The Ancient chants retracing the
Passion and Crucifixion of Christ form the essence of this typically Polish
weekly Lenten service that takes its name from the words of the hymn, "Gorzkie
zale przybywajcia" (Come to us, bitter lamentations). Many Poles
know the texts of the entire three-part cycle by heart.
The Gorzkie Zale [gosh-geh-zahl-leh]
began in Warsaw's Holy Cross Church during the 1700s. The devotion incorporates
prose and verse, chant and reading, prayer and meditation, inviting participants
to reflect on the mystery of Christian redemption, the Passion and death
of the Christ. This deep appreciation for the Passion is seen in the most
popular Polish image of Christ, Chrystus Frasobliwy, the
so-called "sorrowing Christ," which depicts Christ in the Garden, bent
in prayer and sorrow. The Lamentations highlight the very emotional nature
of Polish spirituality, inviting a personal identification with the Suffering
Lord and His Mother. The devotion is most often preceded by Benediction
and chanted kneeling before the
* See a wood-cut of the Polish Sorrowing Christ
* See a folk carving of the Polish Sorrowing
The Lamentations take the shape of a three-part
cycle; one part is sung each service. Each of the three parts has a parallel
form and structure, with repeated musical motifs. The text changes from
one part to the next. Each of the three cycles of Gorzkie Zale
are structured as follows:
A: Introductory Hymn / Pobudka
do rozmyslania meki Panskiej:
All three parts begin with the same Introductory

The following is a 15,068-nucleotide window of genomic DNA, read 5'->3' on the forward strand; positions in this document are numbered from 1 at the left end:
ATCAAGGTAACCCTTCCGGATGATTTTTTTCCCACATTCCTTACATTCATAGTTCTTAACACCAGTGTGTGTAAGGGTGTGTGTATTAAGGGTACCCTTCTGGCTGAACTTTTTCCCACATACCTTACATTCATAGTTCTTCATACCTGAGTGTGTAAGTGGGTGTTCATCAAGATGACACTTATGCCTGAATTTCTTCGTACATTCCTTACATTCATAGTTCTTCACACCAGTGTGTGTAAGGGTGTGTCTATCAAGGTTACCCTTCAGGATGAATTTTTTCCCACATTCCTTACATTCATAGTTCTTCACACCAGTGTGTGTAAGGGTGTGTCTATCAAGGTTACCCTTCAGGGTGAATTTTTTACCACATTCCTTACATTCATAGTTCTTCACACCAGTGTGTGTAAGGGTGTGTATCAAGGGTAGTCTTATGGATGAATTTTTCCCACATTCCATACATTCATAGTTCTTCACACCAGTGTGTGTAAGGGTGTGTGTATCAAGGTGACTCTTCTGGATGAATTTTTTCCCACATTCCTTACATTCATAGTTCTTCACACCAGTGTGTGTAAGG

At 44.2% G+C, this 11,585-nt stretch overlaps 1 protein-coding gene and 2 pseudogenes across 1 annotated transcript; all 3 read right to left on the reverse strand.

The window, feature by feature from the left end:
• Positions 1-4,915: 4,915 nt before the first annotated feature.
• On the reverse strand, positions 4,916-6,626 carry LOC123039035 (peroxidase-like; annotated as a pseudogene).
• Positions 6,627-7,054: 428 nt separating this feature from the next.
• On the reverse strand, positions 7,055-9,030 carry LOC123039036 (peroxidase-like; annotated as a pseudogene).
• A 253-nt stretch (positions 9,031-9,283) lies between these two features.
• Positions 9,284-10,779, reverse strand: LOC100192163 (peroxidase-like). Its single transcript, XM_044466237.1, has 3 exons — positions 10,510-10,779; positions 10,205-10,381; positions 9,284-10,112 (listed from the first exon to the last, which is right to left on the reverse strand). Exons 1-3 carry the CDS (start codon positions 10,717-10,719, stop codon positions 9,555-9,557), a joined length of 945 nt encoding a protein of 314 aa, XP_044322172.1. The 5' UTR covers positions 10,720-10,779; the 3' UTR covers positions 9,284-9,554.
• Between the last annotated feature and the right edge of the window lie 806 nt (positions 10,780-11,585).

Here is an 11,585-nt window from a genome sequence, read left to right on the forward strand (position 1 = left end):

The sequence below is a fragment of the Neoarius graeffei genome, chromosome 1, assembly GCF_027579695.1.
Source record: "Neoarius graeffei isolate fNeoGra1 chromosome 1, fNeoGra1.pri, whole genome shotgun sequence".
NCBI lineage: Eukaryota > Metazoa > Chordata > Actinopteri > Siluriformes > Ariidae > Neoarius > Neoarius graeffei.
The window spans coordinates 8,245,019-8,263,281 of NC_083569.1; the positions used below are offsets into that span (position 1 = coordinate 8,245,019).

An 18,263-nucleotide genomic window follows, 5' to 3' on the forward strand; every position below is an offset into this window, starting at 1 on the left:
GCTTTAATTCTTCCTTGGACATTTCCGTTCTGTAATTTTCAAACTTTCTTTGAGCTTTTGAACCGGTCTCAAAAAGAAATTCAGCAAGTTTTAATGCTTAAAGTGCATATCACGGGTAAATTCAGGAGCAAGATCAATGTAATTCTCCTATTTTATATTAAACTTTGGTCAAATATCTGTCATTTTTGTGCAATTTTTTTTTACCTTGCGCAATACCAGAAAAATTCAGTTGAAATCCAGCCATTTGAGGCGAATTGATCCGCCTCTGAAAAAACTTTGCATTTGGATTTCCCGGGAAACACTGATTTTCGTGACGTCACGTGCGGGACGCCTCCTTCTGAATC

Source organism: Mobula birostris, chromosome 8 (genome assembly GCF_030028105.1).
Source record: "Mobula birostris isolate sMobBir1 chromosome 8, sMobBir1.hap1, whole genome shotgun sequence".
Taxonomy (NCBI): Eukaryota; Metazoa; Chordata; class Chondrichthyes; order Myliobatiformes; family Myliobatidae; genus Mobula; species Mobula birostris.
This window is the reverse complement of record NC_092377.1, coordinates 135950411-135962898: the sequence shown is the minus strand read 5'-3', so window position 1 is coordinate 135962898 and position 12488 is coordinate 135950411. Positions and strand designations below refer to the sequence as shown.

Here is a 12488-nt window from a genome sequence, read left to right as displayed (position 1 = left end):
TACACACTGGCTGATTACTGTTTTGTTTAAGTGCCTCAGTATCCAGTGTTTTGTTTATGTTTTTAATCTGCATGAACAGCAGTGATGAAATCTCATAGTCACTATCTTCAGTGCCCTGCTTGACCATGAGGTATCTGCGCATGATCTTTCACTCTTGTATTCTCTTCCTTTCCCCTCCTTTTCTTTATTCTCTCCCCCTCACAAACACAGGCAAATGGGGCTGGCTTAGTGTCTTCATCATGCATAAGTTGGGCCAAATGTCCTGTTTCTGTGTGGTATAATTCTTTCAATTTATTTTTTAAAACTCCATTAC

Hymn. These same invocations, from which the title Gorzkie Zale
is taken, set the truly somber and grieving mood for the lamentations.
The opening lines intone: "Gorzkie zale przybywajcia" (Come
to us, bitter lamentations), "Serca nasze przenikajcie" (as
we prepare our hearts).
* Read the full text of the Introductory Hymn
* Listen to the opening moments
B: Intentions / Intencja:
This spoken part directs the faithful toward
focused contemplation, aiming at three different sections of the Lord's
passion. It also guides the faithful in offering their contemplations as
acts of veneration and penance.
The first Hymn focuses on the particular sufferings
* Read the full text of the Hymn (Cycle 1)
* Listen to the opening moments of the Hymn
D: The Soul's Lament / Lament
duszy nad cierpiacym Jesuzem:
The Soul's Lament recasts moments of the Passion,
interjected with the repeated refrain "Jezu moj kochany!
(My beloved Jesus!)."
* Read the full text of The Soul's Lament
(Cycle 1) (bilingual)
* Listen to the opening moments of the
* Listen to the closing of the Lament
E: Mary's Dialogue with the Soul
/ Rozmowa duszy z Matka Bolesna:
The Dialogue includes a conversation with the Blessed
Mother, in which she is questioned about her grief and in turn offers
answers regarding the nature of her suffering. This aspect of the Gorzkie
Zale may be seen as uniquely Polish. It reaffirms the Marian
nature of Polish spirituality as expressed in the central icon of Polish
Catholicism, Our Lady of Czestochowa. It models this spirituality through
its inclusion of Mary's suffering at the center of the Lamentations.
* Read the full text of the Dialogue with
the Soul (Cycle 1) (Pol-Eng)
* Listen to the opening portion of the
* See a Medieval Polish Pieta
For more Polish compositions on Mary at the Cross:
* Listen to Chopin's Stabat Mater
* Music and Pol/Eng Text for Szymanowski's
F: Final Refrain / Ktorys cierpal za nas rany:
The final refrain is repeated three times as
the closing motif for the Lamentations. It begs for the Lord's mercy. The
thrice-repeated refrain echoes the "Lord have Mercy/ Kyrie"
of the Mass and is also sung as the last invocation of each of the Polish
Stations of the Cross: "Ktorys za nas cierpial rany, Jezu Chryste,
zmiluj sie nad nami."
* Listen to the Final Refrain